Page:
11 ago. 2005

You can have read a lot of poetry and have nearly infallible taste, like myself, and still come up short: wanting to like a new book of poetry, but failing, or distrusting the sense in the gut that something is too facile for its own good. When it leaves me cold, is it me or is it him? Or her? Yet that space of uncertainty is where the real critical reflection must come in. That's the only challenge left. I had infallible taste until yesterday, when I got a book of poetry in the mail that doesn't respond to my infallible judgment. it doesn't fit. Despite the fact it draws on 100 writers that are easily identifiable that I have also read, it's not clear whether this embededness in tradition is a good thing or a bad, in this particular context. I can't love 2,000 writers of today, like Silliman. Each one is a conquest and a struggle.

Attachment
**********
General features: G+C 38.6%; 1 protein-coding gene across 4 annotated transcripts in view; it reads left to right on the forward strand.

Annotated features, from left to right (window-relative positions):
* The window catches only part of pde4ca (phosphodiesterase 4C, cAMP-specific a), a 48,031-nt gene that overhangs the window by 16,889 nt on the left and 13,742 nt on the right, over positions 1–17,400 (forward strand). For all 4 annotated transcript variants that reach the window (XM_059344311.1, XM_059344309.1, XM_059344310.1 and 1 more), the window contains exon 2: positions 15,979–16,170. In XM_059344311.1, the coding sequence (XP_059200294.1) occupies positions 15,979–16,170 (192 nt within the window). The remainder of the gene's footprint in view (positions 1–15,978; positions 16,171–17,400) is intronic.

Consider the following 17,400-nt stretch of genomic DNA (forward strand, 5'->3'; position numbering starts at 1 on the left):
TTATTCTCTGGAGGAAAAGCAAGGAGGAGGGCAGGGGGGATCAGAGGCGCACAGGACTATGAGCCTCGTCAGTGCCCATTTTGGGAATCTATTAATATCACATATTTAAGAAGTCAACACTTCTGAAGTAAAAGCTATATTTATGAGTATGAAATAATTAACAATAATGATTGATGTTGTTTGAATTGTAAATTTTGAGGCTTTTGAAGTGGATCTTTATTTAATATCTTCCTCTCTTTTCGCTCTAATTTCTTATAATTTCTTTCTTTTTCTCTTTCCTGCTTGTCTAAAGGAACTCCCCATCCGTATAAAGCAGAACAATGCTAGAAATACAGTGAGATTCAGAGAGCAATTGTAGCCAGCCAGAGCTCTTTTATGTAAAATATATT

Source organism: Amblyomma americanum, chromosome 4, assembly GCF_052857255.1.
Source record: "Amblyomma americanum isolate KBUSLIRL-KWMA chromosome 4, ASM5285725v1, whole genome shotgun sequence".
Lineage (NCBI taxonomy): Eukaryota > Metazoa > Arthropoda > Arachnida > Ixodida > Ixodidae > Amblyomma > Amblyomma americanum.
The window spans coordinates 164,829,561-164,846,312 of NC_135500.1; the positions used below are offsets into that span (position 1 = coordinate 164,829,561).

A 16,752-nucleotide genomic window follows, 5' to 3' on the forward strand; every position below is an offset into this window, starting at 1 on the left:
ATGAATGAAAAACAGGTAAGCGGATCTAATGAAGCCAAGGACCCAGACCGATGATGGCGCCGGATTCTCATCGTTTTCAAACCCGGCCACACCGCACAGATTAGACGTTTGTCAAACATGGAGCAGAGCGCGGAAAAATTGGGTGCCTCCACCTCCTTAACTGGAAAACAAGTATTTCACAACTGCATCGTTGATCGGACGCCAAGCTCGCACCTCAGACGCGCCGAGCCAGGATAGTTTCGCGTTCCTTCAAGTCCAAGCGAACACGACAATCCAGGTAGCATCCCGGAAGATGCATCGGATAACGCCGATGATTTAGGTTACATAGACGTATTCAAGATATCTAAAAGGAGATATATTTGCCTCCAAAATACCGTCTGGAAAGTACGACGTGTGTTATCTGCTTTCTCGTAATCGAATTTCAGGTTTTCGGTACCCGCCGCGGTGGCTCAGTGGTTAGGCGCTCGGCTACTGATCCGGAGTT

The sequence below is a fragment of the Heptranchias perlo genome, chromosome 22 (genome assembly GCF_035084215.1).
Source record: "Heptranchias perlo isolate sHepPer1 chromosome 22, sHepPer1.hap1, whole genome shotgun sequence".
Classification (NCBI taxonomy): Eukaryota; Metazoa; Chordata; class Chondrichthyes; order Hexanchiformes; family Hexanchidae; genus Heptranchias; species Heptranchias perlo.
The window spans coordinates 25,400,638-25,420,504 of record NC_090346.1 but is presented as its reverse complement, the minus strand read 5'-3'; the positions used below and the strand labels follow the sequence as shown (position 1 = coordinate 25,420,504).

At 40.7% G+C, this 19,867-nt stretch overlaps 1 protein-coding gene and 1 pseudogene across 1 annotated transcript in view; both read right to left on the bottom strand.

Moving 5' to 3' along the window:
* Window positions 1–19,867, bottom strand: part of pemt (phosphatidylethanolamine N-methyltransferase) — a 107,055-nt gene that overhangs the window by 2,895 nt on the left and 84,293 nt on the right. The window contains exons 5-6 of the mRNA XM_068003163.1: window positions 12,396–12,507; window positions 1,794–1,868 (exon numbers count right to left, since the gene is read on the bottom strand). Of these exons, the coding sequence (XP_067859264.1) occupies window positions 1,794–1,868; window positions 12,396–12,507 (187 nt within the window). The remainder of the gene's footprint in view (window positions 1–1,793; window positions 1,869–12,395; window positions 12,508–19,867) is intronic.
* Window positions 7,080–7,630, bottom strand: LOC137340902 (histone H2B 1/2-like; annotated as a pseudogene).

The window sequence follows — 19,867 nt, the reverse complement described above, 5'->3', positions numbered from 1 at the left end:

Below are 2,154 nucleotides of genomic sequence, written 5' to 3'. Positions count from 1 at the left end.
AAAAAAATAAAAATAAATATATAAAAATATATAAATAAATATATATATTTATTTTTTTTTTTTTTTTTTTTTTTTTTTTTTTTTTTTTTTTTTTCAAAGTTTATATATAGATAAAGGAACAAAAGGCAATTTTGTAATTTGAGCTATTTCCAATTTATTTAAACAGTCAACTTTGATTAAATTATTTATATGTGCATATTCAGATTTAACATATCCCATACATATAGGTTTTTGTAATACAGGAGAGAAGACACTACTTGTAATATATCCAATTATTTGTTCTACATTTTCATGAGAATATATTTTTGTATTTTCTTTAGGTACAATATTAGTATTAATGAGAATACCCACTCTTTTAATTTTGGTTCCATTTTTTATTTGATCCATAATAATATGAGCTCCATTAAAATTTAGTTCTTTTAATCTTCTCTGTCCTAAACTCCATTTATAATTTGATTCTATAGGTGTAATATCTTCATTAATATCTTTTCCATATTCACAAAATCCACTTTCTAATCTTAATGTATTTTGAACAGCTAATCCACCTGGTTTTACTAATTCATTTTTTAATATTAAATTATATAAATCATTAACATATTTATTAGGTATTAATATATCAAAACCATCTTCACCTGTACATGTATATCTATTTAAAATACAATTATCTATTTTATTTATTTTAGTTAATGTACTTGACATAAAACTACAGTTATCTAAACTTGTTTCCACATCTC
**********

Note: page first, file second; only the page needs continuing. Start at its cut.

I don't particularly like a few books I got in the mail recently. At every gesture, every move, I cringe and think "that's not the way to do it." I hate the wordiness, the similes, the forced jokes, of one. The other seems glib and has ideas I have had too but wouldn't have used because they seem too obvious. Yet this seems to be more of a case of the narcissism of small differences. In both cases I can imagine writing the same poems but just a little bit *better.* That's fatal for me: when I want to take the pencil to the poem and write it over again the way it should have been written. I never get this sense with poets I really like.

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